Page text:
• Redevelopment of Nottingham Castle: the £31 million refurbishment and extension of this scheduled historic monument should see the Castle being re-opened in early 2021. It is expected to attract up to 350,000 visitors per annum, together with around £9 million of annual tourist spending.
  • Nottingham Forest FC Stadium: this £100 million redevelopment is designed to increase the club’s capacity to 38,000. It will entail improvements to three existing stands, and a new three-tier stand will also include a museum, hospitality facilities, restaurants and executive boxes.
  • Boots factory site redevelopment: outline planning permission has been granted for a £750 million scheme to build new offices, a hotel and student accommodation.

This is just a selection of the urban regeneration projects that are now in progress in Nottingham. Some will generate jobs almost immediately, while transport improvements and business support schemes will tend to have more of a slow-burn effect. Collectively, however, they should all have a positive impact on the economy and on market conditions for property investors.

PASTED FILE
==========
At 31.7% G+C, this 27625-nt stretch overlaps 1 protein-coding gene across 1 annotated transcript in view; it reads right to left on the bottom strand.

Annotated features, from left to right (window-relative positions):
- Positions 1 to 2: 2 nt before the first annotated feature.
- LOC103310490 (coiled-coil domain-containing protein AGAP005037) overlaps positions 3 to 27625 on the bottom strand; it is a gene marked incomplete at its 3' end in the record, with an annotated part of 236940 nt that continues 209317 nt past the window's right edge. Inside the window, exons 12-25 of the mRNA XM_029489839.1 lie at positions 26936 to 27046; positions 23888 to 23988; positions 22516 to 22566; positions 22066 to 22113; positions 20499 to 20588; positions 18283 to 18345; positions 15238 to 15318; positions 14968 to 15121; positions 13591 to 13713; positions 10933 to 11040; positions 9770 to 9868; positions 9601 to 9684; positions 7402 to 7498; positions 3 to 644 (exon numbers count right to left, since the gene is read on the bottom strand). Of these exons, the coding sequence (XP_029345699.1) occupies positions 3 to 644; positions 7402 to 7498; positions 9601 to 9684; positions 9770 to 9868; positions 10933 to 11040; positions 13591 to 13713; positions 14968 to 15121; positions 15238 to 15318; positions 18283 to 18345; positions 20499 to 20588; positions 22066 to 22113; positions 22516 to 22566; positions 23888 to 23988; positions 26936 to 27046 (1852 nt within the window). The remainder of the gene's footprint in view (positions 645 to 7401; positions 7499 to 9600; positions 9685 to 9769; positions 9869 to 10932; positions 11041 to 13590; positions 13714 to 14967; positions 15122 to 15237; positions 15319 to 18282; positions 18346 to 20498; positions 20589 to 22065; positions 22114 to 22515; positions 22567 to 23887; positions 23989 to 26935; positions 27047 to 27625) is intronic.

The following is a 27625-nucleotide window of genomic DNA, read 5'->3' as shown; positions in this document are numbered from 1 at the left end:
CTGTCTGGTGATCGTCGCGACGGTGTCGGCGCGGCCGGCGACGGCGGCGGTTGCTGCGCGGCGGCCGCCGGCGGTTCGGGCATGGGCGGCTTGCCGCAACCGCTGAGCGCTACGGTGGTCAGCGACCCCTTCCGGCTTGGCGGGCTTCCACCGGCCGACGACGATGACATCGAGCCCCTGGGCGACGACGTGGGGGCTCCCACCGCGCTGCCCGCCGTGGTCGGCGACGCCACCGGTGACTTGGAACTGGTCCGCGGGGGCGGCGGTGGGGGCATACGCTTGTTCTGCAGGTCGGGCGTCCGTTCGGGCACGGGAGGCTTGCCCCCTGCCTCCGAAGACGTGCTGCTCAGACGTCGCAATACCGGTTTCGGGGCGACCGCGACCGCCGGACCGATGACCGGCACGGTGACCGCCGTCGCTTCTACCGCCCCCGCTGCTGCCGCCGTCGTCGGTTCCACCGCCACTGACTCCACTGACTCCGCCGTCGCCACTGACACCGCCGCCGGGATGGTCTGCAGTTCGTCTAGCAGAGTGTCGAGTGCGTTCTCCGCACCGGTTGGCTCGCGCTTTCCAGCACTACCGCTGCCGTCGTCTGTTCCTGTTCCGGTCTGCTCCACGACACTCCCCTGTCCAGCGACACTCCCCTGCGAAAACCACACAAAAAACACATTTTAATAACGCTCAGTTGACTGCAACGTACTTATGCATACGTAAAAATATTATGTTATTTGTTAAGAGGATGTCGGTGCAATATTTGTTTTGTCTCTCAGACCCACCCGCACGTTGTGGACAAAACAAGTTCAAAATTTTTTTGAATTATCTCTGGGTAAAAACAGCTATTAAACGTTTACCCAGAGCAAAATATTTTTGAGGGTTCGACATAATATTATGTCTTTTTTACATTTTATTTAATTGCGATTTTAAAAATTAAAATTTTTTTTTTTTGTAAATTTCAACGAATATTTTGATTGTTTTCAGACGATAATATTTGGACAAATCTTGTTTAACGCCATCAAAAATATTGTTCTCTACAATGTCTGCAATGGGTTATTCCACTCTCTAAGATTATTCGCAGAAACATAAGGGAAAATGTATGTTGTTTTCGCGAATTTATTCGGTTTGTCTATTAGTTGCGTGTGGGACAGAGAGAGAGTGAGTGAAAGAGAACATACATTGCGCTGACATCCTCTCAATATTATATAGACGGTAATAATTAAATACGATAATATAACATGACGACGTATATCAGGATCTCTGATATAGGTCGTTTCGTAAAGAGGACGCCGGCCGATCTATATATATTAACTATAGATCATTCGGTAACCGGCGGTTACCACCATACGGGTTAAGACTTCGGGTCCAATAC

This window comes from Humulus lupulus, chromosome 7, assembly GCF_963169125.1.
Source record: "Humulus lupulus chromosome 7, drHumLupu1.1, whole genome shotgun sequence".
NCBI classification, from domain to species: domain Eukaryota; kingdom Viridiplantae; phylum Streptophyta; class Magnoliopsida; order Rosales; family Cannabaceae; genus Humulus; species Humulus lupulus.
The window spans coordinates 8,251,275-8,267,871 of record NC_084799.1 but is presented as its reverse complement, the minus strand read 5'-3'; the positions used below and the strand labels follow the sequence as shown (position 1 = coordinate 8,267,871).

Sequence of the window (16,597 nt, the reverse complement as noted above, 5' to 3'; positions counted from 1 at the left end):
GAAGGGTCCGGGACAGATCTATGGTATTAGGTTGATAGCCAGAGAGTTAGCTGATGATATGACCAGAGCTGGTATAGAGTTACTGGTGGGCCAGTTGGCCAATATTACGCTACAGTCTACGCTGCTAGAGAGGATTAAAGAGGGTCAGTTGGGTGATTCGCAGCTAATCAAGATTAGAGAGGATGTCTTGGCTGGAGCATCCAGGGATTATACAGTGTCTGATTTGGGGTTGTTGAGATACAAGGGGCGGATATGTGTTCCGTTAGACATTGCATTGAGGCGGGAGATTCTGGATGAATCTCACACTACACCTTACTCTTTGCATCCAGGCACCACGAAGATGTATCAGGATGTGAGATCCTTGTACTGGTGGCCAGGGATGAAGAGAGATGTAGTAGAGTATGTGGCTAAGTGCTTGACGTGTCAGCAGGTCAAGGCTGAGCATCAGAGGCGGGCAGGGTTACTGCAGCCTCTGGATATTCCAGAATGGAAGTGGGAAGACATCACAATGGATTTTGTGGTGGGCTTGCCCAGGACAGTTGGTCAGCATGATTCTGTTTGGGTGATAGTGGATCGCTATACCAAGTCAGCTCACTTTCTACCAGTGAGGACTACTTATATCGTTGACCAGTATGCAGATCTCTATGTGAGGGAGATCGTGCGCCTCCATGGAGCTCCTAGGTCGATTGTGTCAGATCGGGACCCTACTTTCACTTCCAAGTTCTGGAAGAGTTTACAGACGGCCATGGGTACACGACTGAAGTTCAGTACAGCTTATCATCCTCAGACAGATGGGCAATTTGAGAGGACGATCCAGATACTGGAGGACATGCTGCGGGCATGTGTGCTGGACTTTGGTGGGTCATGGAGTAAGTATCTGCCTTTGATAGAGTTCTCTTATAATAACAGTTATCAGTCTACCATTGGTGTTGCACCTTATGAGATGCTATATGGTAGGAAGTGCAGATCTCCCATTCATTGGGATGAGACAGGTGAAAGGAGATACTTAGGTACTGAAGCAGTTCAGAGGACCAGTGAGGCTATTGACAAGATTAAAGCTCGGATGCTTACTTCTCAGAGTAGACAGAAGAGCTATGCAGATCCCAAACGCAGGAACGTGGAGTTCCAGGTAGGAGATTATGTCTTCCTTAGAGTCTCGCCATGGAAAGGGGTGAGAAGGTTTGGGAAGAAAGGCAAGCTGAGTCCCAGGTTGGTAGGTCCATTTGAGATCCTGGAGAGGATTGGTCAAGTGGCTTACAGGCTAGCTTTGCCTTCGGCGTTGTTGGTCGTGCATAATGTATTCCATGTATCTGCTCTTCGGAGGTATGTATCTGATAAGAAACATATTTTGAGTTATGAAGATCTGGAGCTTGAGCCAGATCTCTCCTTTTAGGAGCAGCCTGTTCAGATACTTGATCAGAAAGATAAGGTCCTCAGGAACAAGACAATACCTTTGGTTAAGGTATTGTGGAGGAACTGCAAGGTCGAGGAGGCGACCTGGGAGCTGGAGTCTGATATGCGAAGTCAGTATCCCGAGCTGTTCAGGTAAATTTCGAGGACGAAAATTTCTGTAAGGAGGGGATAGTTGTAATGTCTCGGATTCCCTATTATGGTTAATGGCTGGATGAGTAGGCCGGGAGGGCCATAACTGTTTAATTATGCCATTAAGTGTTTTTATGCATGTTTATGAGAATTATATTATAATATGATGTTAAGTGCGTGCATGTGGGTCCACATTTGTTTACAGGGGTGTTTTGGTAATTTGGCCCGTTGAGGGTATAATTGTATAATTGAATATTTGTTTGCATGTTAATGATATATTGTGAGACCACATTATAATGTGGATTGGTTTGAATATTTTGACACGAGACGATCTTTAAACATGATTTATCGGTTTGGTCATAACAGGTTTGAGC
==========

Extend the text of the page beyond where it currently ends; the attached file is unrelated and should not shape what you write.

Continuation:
Business Growth in Nottingham

The latest EY Regional Economic Forecast found that over the last year, the East Midlands economy had grown faster than any other UK region. GVA rose by 1.6% and employment rose by 3.4% – more than double the UK average.

What’s more, EY expects this impressive performance to continue. It predicts that Nottingham in particular will fare well, achieving year on year growth of 2.1% between now and 2023, which is some way ahead of the projected UK norm of 1.8%.

Some of Nottingham’s fastest-growing industries include:

  • Advanced manufacturing
  • Digital and creative industries
  • Distribution and logistics
  • Financial and business services
  • Life sciences
  • Tourism

This shift towards more forward-looking sectors is important. Nottingham is projecting steady growth in employment over the next decade but unlike many cities, it is not making job creation a central objective of its economic plan. Rather, it is committed to changing the pattern of local employment; moving more people into higher-skilled, better-paid roles.

This is significant for property investors because if more local people take up more professional, higher-paid jobs, so the average spending power of tenants improves. This helps to boost demand for higher quality rental accommodation, while a general improvement in living standards can also help to fuel an upward movement in average house prices.

Please download your FREE guide to property investment in Nottingham by completing the form below

Nottingham’s Universities